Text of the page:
We created a difference map by subtracting the average of all vertices from this putative portal vertex (Figure 5C). The difference map showed positive difference density (blue) both outside and inside the capsid, and negative difference density (red) at the position that is occupied by a penton at other vertices. No other differences were seen. This difference map “signature” was cross-correlated with all the vertices in each particle to redetermine the location of the portal vertex, both in the original set of particles and in a new group of 198 particles from 7 additional tilt series that became available at this stage. For each particle, the vertex with the highest correlation was identified. We found that for 65 of the original 76 particles and 149 of the additional 198 particles, that vertex had a correlation value 1.5 standard deviations above the average for all 12 vertices. The particle maps were rotated to bring the putative portal vertices into alignment. This led to a single average for all particles (Figure 1B; Figure 5D) (accession code: EMD-5452).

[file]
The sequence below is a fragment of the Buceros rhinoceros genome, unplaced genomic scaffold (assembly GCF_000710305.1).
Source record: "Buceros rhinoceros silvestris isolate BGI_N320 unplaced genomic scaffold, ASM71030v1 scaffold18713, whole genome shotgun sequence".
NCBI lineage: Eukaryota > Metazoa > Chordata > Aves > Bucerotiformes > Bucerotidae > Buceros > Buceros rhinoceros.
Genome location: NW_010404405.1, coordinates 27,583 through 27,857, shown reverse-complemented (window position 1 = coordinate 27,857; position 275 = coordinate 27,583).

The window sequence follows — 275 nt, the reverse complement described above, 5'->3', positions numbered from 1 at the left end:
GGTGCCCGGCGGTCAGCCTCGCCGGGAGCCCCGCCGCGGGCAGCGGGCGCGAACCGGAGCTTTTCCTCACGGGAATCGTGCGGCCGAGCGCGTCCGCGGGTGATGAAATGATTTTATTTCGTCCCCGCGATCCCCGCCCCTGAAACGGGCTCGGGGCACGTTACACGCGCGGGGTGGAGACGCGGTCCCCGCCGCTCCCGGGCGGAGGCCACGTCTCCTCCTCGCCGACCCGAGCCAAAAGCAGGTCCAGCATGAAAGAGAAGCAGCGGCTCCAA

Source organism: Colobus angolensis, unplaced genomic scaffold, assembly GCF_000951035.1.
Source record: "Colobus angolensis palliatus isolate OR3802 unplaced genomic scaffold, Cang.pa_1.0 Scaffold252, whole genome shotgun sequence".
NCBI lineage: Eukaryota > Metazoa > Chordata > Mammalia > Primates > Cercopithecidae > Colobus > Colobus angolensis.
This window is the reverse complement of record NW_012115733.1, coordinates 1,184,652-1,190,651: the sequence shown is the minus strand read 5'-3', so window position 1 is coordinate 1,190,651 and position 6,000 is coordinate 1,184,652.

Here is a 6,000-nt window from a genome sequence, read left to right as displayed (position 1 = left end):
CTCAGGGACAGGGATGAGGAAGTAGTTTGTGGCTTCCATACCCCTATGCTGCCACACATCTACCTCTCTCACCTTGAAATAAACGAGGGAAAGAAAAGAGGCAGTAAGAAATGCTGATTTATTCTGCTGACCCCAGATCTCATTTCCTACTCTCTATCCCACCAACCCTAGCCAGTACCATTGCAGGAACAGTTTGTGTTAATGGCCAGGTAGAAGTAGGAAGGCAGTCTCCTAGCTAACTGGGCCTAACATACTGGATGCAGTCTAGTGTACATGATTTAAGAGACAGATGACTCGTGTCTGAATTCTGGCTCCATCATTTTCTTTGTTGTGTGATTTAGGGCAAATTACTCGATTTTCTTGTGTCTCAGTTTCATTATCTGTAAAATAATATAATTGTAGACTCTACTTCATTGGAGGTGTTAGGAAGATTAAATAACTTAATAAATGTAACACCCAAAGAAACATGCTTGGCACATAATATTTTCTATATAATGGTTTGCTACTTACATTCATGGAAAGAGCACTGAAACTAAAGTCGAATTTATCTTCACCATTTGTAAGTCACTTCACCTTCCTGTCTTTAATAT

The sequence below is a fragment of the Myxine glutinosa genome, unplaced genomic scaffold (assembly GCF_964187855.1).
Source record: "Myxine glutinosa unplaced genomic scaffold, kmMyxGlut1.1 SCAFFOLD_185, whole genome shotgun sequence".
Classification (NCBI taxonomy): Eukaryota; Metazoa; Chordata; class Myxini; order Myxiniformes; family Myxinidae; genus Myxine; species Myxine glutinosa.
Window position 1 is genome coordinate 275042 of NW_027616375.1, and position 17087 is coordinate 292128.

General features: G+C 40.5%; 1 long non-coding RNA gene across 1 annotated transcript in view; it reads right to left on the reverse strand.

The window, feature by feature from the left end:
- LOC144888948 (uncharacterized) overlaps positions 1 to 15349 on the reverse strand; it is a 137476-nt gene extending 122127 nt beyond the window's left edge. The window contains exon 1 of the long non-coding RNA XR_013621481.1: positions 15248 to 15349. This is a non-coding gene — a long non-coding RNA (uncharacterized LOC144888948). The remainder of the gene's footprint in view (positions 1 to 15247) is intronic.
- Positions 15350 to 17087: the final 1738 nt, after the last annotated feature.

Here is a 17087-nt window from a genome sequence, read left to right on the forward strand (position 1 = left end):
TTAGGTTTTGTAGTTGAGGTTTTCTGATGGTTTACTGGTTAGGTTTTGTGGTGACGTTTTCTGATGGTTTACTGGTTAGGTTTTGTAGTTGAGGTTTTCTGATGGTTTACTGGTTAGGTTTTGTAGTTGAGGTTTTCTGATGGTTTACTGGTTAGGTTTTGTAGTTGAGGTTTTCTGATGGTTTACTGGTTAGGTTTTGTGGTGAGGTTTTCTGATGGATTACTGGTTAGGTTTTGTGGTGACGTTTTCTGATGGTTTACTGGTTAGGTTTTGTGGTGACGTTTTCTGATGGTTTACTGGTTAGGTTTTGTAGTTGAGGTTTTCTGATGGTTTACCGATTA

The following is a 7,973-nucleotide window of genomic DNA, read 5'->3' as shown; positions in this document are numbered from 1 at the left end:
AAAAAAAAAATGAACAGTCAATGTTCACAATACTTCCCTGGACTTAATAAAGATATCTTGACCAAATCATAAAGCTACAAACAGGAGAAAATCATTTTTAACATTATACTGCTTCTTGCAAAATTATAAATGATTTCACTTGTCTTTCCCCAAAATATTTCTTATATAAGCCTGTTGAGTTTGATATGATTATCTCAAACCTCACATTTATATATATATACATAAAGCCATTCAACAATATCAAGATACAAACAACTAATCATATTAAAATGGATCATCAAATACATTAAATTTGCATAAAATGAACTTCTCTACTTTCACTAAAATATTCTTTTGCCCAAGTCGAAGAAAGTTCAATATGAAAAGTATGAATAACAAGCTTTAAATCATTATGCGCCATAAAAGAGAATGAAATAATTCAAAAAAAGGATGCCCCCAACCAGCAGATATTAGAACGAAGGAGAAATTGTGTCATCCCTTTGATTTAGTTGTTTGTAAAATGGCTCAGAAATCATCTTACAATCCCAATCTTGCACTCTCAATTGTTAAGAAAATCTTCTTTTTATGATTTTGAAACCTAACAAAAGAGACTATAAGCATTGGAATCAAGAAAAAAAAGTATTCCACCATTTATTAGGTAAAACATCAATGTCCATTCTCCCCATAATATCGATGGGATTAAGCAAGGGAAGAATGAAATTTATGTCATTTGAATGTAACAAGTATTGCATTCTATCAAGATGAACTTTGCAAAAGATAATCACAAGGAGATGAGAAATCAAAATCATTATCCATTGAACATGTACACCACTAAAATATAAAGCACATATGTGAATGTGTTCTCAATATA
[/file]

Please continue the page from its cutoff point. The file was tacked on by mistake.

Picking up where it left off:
Melon ball alignment